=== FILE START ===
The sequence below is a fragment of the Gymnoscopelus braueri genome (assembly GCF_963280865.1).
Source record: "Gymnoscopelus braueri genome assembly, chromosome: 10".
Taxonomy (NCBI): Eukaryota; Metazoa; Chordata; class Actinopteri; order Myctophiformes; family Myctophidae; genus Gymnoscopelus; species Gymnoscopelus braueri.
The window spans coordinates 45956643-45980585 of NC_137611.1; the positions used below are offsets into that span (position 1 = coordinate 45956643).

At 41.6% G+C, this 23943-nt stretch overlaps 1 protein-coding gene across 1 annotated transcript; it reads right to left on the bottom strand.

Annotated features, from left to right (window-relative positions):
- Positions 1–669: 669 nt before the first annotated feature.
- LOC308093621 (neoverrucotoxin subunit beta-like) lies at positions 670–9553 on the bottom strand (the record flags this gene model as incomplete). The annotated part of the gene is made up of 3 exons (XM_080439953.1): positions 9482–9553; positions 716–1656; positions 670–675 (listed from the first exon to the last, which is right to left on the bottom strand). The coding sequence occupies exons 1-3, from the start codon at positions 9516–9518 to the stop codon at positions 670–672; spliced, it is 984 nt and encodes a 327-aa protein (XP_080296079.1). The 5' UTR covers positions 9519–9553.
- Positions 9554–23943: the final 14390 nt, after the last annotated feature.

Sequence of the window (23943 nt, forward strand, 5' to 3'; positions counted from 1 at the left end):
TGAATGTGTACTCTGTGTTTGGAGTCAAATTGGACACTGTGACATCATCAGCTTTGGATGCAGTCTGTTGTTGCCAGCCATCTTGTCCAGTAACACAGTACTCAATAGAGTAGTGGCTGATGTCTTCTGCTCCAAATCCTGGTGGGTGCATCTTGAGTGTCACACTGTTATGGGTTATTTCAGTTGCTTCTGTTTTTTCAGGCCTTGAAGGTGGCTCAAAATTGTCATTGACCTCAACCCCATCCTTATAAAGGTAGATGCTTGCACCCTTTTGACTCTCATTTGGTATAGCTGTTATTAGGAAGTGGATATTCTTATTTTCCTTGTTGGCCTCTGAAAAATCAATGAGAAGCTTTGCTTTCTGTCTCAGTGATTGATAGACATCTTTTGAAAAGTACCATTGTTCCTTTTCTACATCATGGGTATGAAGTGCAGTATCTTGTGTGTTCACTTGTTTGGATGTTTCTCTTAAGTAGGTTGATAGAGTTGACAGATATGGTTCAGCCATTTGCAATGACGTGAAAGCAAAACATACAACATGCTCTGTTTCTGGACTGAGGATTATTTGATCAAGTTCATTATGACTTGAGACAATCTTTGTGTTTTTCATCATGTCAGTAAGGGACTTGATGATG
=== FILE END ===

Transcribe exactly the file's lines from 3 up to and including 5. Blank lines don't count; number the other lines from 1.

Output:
Taxonomy (NCBI): Eukaryota; Metazoa; Chordata; class Actinopteri; order Myctophiformes; family Myctophidae; genus Gymnoscopelus; species Gymnoscopelus braueri.
The window spans coordinates 45956643-45980585 of NC_137611.1; the positions used below are offsets into that span (position 1 = coordinate 45956643).

At 41.6% G+C, this 23943-nt stretch overlaps 1 protein-coding gene across 1 annotated transcript; it reads right to left on the bottom strand.